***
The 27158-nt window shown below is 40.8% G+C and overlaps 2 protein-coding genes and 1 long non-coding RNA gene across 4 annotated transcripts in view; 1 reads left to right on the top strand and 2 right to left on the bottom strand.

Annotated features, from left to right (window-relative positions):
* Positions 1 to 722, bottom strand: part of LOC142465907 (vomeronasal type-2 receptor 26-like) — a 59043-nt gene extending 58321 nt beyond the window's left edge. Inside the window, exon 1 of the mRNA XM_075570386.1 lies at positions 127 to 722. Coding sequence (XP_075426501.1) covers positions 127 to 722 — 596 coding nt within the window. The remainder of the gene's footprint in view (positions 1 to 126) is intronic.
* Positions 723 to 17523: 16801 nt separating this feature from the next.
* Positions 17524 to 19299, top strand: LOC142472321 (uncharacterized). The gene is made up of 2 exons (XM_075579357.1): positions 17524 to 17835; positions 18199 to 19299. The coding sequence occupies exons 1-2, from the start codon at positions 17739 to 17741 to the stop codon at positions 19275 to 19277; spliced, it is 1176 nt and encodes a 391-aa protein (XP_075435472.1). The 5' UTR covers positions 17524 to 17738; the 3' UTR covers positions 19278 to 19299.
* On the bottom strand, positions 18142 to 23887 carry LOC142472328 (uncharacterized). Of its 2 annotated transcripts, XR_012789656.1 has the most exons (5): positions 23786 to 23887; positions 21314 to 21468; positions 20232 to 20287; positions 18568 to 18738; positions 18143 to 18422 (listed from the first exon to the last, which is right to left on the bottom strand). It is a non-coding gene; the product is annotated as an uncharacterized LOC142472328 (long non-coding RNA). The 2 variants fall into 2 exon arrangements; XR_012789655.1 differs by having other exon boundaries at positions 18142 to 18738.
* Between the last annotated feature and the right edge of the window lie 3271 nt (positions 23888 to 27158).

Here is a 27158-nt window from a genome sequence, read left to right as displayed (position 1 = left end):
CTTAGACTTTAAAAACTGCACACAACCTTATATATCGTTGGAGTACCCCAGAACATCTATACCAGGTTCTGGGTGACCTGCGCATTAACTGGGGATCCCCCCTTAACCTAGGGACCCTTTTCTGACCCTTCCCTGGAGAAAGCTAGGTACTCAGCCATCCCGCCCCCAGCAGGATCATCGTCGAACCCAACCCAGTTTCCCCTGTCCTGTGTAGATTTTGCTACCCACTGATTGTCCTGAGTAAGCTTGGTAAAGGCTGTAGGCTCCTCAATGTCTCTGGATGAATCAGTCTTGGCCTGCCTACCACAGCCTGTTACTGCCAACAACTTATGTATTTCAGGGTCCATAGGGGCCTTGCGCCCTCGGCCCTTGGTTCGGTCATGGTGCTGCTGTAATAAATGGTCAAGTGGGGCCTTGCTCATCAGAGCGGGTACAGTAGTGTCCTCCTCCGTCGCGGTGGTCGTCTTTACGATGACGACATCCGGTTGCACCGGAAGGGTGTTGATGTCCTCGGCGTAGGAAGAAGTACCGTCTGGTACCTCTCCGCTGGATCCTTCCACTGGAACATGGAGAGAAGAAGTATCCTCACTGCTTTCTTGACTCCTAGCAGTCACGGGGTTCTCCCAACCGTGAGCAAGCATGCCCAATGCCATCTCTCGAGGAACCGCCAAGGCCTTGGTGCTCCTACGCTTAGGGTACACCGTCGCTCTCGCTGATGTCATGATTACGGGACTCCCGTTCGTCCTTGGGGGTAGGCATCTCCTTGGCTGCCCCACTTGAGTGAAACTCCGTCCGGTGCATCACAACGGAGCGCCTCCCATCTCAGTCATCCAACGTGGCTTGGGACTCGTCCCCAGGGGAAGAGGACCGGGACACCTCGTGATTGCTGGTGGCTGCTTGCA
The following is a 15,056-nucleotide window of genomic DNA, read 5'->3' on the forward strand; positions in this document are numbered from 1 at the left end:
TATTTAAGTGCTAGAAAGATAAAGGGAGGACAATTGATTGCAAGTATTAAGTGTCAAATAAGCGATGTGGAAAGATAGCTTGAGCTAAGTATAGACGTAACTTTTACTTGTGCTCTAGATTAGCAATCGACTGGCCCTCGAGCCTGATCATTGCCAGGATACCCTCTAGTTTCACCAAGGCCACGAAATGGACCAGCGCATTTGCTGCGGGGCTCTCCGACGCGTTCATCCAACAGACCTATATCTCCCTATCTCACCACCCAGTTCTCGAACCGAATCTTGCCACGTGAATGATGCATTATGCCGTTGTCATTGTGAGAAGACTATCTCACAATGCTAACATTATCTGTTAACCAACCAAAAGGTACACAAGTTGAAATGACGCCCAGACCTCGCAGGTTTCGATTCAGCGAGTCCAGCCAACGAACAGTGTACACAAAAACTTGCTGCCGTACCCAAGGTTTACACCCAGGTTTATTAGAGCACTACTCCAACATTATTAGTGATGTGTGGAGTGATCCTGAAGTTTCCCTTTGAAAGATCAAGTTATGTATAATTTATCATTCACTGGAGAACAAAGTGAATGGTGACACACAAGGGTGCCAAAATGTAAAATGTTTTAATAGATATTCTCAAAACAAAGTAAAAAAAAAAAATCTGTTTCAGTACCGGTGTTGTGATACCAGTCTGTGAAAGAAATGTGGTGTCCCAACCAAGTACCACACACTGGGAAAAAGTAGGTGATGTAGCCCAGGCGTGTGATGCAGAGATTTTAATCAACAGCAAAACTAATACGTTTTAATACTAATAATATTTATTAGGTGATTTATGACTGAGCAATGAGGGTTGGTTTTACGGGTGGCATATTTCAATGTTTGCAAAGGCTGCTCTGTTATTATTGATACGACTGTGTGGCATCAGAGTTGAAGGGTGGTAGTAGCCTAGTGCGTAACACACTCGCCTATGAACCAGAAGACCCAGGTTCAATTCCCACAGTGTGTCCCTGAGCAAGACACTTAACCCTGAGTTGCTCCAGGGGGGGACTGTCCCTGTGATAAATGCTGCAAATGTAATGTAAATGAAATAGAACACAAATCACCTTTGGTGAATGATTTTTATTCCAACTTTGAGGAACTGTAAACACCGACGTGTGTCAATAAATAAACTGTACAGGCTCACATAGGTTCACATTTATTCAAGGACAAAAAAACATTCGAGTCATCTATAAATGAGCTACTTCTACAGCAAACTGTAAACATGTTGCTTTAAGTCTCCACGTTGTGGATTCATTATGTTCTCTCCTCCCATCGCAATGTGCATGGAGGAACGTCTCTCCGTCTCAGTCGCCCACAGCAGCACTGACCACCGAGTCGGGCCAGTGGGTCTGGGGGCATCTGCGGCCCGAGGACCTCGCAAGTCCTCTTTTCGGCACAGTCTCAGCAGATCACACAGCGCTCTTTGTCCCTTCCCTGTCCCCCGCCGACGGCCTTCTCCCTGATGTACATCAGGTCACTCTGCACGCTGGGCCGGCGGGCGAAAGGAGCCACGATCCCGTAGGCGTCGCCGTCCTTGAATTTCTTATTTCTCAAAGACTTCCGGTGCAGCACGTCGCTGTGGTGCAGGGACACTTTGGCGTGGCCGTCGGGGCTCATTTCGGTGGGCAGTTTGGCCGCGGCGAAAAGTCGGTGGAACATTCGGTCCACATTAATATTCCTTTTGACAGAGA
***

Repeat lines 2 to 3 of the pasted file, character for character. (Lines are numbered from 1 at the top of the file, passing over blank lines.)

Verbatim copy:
Annotated features, from left to right (window-relative positions):
* Positions 1 to 722, bottom strand: part of LOC142465907 (vomeronasal type-2 receptor 26-like) — a 59043-nt gene extending 58321 nt beyond the window's left edge. Inside the window, exon 1 of the mRNA XM_075570386.1 lies at positions 127 to 722. Coding sequence (XP_075426501.1) covers positions 127 to 722 — 596 coding nt within the window. The remainder of the gene's footprint in view (positions 1 to 126) is intronic.